She married James Warren. After settling in Plymouth, James inherited his father’s position as sheriff and Mercy bore him five sons, James (1757–1821), Winslow (1759–1791), Charles (1762–1784), Henry (1764–1828), and George (1766–1800).

Her husband James had a very distinguished political career. In 1765 he was elected to the Massachusetts House of Representatives, eventually he became speaker of the House and President of the Massachusetts Provincial Congress. He also served as paymaster to George Washington’s army, for a time, during the American Revolutionary War. Mercy Warren actively participated in the political life of her husband. The Warrens became increasingly involved in the conflict between the American colonies and the British Government. Their home became a focal point of local politics where they hosted protest and strategy meetings for the Sons of Liberty, among whom was their friend, John Adams. Like Mercy’s father and brothers, the first patriots disliked the colonial governor. Mercy accordingly became a strong political voice with views on liberty, democracy and independence for the American colonies. She wrote, “every domestic enjoyment depends on the unimpaired possession of civil and religious liberty.” Mercy’s husband James encouraged her to write, fondly referring to her as the “scribbler” and she became his chief correspondent and sounding board.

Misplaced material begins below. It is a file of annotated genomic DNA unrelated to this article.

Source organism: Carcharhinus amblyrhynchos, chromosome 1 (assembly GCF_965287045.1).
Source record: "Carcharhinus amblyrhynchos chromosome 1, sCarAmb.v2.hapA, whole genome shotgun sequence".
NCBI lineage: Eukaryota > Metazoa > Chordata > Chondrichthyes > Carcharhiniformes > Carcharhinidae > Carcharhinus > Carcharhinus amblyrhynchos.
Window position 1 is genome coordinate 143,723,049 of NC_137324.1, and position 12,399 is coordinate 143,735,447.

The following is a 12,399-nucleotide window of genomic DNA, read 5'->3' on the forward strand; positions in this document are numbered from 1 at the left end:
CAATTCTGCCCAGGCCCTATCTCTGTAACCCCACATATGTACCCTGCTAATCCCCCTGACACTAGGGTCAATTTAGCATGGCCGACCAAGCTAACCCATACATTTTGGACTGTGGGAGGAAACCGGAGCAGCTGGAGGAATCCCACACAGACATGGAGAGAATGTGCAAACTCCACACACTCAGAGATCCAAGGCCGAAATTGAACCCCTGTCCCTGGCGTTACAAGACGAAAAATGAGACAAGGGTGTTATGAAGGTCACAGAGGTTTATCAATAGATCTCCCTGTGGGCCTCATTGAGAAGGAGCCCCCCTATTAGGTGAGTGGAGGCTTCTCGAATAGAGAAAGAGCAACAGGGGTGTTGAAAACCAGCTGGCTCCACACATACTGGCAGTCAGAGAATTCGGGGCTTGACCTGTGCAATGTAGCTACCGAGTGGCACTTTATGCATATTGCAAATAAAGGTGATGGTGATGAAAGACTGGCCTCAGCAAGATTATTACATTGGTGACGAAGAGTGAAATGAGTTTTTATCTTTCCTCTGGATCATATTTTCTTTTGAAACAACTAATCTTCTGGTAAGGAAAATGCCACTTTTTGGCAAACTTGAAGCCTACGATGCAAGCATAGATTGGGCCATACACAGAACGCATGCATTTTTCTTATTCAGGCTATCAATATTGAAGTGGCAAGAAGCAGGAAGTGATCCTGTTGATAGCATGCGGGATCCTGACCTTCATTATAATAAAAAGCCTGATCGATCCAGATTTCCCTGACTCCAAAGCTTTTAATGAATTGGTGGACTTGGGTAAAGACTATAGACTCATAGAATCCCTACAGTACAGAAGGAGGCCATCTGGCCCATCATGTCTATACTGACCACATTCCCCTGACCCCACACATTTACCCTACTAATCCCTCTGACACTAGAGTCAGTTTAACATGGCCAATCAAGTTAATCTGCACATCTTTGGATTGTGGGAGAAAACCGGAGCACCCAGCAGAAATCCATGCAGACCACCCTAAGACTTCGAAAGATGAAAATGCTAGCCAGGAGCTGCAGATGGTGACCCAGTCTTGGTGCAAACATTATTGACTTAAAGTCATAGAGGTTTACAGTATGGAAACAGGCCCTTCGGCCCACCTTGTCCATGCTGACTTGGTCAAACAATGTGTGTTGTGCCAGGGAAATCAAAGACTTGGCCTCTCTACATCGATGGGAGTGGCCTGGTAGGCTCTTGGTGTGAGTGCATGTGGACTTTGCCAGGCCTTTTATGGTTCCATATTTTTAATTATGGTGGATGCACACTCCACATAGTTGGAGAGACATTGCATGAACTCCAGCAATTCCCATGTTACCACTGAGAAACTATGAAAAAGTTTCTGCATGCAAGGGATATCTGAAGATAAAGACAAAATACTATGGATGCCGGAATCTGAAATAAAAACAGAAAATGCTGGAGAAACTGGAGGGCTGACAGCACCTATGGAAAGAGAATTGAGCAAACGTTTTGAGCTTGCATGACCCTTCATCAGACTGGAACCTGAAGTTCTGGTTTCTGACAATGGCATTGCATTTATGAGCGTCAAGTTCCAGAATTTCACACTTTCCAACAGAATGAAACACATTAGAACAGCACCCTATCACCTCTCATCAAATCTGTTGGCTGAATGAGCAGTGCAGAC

==Revolutionary writings and politics==

Warren formed a strong circle of friends with whom she regularly corresponded, including Abigail Adams, Martha Washington and Hannah Winthrop, wife to John Winthrop. In a letter to Catherine Macaulay she wrote: “America stands armed with resolution and virtue; but she still recoils at the idea of drawing the sword against the nation from whom she derived her origin. Yet Britain, like an unnatural parent, is ready to plunge her dagger into the bosom of her affectionate offspring.” Through their correspondence they increased the awareness of women’s issues, were supportive, and influenced the course of events to further America’s cause.